Overall, it's crap.

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Re: The Place Beyond the Pines (Derek Cianfrance, 2013)

#11 Post by mfunk9786 » Mon Apr 22, 2013 10:37 am

Some review!

I can't say why this one stuck to me so much, but it's something about the way the acts of the story fold onto one another, and the way the film always proves to be more than you expect it to be:
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First we think we've got a story about a man who has a kid and needs to make ends meet. Then we think we're going to have a cat and mouse game in which he needs to constantly evade police, and is exhibiting disturbingly stalker-level behavior around the family of his young son. Then we take an entire U-turn, an incredibly surprising moment that focuses on the guilt embodied by a man between a rock and a hard place. And then that nauseating shakedown for hazard pay, and the aftermath... that first ride into the pines is genuinely terrifying... and then we jump ahead, and the film reinvents itself again, showing us through the lens of a not-so-unbelievable coincidence how one person's sins can snowball through the years without them even being around to witness it. If Gosling's character had never decided to shirk the law in order to, in his mind, take care of his kid - many people's lives would have been very different. Although, as he says - his father wasn't around, and look how he turned out. It's all one giant snowball that keeps getting bigger and bigger, and this film does one of the better jobs I've seen presenting the whole "sins of the father" motif in a compelling way.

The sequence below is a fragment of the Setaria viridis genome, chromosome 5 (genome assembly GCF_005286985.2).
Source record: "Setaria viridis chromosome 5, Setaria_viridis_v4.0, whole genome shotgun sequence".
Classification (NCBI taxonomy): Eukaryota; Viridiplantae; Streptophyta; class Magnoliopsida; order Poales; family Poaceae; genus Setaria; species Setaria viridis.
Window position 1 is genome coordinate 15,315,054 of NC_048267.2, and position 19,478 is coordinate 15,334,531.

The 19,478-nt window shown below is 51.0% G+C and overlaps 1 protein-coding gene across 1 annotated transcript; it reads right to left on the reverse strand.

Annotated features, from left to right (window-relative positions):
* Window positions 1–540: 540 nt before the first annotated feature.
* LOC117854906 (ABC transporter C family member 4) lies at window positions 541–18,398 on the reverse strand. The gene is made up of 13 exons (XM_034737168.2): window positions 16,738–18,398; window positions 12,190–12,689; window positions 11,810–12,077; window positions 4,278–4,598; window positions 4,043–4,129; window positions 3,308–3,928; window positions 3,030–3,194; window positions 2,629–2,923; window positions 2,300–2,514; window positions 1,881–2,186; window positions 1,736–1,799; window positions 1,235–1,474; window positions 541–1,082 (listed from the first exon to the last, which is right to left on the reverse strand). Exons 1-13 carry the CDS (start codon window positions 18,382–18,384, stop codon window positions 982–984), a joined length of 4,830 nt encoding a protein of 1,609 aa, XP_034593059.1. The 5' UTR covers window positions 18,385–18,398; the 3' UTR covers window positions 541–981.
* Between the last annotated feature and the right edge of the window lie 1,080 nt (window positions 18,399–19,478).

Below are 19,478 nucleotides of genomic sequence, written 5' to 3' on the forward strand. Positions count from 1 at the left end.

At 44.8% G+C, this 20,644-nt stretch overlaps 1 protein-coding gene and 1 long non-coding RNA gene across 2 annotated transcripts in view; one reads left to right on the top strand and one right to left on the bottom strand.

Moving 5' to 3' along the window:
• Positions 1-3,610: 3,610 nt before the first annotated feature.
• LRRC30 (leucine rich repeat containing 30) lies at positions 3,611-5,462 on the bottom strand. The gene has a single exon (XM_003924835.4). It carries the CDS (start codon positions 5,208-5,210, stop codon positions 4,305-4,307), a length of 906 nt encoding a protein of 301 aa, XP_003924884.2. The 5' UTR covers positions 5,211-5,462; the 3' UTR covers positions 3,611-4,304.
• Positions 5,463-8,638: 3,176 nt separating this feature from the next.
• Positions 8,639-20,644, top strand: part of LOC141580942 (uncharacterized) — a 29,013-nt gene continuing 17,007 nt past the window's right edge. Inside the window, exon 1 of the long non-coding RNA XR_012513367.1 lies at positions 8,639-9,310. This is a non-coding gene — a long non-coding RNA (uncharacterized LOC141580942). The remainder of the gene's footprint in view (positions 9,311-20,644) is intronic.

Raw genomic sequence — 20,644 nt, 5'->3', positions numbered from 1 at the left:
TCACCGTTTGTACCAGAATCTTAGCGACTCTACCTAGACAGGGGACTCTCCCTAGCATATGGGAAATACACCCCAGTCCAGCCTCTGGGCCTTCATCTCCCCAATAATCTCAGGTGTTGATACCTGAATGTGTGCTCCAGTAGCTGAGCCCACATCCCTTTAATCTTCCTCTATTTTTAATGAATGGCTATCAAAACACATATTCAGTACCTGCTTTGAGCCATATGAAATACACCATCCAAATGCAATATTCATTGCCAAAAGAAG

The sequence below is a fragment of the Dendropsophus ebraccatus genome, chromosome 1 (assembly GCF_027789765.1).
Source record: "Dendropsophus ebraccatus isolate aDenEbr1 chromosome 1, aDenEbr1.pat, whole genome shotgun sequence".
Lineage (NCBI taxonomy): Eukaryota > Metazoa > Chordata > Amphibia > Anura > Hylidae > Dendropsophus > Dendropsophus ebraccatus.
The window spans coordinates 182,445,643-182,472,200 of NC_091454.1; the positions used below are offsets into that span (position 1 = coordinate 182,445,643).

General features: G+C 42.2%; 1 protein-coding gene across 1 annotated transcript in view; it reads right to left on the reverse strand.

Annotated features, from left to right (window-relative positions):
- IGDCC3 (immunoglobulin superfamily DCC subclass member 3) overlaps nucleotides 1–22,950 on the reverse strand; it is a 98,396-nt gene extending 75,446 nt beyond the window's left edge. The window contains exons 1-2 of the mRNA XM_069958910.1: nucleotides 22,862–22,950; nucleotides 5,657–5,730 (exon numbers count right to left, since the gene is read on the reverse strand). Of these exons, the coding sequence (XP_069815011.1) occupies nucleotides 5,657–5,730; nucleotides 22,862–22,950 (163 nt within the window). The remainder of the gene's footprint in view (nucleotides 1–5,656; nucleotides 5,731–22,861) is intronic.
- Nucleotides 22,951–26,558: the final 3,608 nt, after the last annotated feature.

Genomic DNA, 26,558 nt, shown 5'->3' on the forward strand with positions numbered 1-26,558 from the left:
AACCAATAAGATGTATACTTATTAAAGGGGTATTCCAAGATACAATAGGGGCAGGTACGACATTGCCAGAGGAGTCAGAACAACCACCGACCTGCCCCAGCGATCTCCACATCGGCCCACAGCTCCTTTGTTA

I had no idea what was coming when I sat down for this - I hadn't read much ahead of time, and was lukewarm on Blue Valentine - but this was just masterful stuff.

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Re: The Place Beyond the Pines (Derek Cianfrance, 2013)

#12 Post by warren oates » Mon Apr 22, 2013 2:18 pm

The film is definitely about the sins of the father. But not just one father. At least four* as I count it (one who's never on screen), across three generations of men. It's also equally about the mystery of personality or, to invoke a word I keep returning to, character. The story of how we become who we are and the powerful forces that shape our lives and define our choices in ways seen and unseen. To distinguish The Place Beyond the Pines from a less complex or ambitious "we're all interconnected" film like Haggis' Crash, I'd say that the Cianfrance film consciously or not is making use of the kind of Jungian personality psychology best exemplified by the work of James HIllman.

I don't have my Hillman books handy, but the gist of it is this: We are who we are, not because of nature or nurture exactly, but also in spite of them, because of some innate irrepressible and essential quality that he variously refers to as the soul or the daimon. Wikipedia sums this up nicely: "Hillman also rejects causality as a defining framework and suggests in its place a shifting form of fate whereby events are not inevitable but bound to be expressed in some way dependent on the character of the soul of the individual."